Halley's Comet (1P/Halley)
Nucleus of Halley's Comet as seen by Giotto.
Halley's Comet (1P/Halley) is the most famous of short-period comets. It is named for Edmond Halley who first computed its orbit and predicted its return in 1758. Records of it were subsequently traced back to 240 BC.
Halley's Comet goes around the Sun once every 76 years – roughly a human lifetime. Upon its return to the inner solar system in 1986, it was met by a small flotilla of spacecraft, including ESA's Giotto, Japans Sakigake and Suisei, and Russias twin Vega probes.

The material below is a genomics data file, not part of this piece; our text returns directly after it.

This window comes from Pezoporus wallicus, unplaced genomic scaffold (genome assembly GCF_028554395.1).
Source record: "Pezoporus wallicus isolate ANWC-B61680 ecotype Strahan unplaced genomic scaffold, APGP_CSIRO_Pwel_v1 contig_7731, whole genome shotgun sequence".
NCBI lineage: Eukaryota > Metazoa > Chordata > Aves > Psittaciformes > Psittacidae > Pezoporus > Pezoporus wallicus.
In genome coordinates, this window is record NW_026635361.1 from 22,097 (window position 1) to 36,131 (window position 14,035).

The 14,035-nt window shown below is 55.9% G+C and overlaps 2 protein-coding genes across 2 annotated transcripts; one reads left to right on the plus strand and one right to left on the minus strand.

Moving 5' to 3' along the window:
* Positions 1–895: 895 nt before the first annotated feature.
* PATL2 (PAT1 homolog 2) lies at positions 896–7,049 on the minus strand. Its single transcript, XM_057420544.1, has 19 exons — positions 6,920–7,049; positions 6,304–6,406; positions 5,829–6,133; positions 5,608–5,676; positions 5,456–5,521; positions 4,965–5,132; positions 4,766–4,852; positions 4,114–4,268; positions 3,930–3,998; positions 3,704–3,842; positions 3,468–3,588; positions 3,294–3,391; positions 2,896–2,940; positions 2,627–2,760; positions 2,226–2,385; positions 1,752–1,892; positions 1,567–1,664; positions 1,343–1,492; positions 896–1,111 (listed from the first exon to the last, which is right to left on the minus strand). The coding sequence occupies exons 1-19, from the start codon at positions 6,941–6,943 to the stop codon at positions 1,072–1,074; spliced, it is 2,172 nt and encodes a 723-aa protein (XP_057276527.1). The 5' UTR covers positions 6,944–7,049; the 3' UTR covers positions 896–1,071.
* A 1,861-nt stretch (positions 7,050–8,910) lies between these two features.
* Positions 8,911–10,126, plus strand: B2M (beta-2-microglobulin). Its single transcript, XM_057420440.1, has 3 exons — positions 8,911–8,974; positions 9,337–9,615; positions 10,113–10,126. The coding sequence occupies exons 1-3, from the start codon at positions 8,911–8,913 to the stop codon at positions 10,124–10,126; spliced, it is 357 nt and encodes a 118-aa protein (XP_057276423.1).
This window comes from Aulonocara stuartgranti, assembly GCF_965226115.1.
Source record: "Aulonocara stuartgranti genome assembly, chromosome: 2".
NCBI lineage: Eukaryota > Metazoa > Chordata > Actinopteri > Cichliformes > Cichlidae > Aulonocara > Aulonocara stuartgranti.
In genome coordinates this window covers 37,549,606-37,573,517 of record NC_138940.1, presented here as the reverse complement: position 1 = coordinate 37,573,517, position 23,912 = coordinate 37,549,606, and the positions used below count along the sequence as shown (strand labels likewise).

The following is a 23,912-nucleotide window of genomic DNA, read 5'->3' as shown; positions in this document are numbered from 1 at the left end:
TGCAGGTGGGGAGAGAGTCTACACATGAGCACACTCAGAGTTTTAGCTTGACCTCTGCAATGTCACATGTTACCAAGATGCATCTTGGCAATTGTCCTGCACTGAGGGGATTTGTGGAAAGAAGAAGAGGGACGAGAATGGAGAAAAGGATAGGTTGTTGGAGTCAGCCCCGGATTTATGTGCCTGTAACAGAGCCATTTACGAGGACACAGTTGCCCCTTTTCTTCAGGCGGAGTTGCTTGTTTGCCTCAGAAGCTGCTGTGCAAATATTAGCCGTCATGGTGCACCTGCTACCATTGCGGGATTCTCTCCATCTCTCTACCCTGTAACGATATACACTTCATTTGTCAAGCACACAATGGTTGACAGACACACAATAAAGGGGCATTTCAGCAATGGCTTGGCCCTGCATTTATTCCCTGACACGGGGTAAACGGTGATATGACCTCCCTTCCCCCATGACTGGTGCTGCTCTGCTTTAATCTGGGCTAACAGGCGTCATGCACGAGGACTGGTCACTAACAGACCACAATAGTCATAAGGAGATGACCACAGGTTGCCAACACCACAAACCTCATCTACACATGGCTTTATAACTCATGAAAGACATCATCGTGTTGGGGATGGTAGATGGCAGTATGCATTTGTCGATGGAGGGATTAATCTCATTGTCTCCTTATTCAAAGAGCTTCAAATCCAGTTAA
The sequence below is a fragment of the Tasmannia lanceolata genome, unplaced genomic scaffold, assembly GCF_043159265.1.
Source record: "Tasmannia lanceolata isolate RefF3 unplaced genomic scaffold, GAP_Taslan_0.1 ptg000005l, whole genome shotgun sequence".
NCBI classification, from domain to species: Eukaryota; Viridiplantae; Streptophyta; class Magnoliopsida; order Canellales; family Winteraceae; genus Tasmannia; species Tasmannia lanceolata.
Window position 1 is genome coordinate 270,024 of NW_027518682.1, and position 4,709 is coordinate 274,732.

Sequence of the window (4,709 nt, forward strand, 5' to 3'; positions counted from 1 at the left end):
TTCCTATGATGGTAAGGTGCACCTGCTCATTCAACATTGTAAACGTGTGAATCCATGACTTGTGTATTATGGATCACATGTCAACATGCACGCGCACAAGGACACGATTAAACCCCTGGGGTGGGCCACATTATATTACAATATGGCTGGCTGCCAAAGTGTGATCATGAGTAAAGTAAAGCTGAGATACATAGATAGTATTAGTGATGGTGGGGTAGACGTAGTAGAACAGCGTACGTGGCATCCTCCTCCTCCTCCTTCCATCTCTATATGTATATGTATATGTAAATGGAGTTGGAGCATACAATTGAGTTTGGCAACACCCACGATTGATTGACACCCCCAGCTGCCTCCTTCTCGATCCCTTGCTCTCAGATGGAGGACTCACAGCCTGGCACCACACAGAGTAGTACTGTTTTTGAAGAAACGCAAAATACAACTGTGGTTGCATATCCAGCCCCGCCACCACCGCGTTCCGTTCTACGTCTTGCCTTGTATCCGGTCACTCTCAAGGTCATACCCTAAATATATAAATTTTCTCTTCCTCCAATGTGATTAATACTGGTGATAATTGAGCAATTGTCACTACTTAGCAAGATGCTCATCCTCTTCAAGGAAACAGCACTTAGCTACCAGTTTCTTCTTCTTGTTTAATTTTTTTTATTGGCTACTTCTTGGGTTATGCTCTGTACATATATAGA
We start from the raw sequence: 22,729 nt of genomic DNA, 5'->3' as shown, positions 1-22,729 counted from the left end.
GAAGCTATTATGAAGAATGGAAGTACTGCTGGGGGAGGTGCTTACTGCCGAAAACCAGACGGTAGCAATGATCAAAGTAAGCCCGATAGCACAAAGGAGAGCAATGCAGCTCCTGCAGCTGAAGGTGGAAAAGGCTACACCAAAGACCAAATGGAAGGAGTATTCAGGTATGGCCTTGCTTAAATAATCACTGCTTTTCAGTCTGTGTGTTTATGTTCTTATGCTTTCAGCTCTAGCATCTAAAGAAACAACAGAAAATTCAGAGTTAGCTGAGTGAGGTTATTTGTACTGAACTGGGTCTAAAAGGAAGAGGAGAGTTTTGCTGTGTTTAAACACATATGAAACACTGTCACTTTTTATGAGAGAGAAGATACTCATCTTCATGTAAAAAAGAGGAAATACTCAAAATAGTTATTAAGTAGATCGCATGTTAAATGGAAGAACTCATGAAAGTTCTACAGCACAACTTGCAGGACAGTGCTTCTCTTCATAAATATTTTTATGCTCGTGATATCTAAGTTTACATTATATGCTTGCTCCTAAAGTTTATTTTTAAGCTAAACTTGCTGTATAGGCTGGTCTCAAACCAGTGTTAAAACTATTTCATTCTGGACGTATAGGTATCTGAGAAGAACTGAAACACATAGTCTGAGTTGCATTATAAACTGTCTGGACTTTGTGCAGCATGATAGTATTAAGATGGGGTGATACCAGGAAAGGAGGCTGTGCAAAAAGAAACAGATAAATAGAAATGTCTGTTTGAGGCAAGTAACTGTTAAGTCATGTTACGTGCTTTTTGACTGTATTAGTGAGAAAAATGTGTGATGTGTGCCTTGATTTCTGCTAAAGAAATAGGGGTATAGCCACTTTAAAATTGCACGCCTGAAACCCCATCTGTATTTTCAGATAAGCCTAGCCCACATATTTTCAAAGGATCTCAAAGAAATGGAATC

Giotto sent back images of Halley's potato-shaped nucleus (see photo right), measuring 16 × 8 km (10 × 5 miles). The nucleus is dark, reflecting only 4% of the sunlight falling on it, and rotates once every 3.7 days. On the sunward side, temperatures were observed to reach 77°C (350 K) which, in the zero pressure of space, is enough to turn ice into vapor. Measurements by Giotto's mass spectrometer indicated a composition for Halley of 45% water ice, 28% stony minerals, and 27% organic material.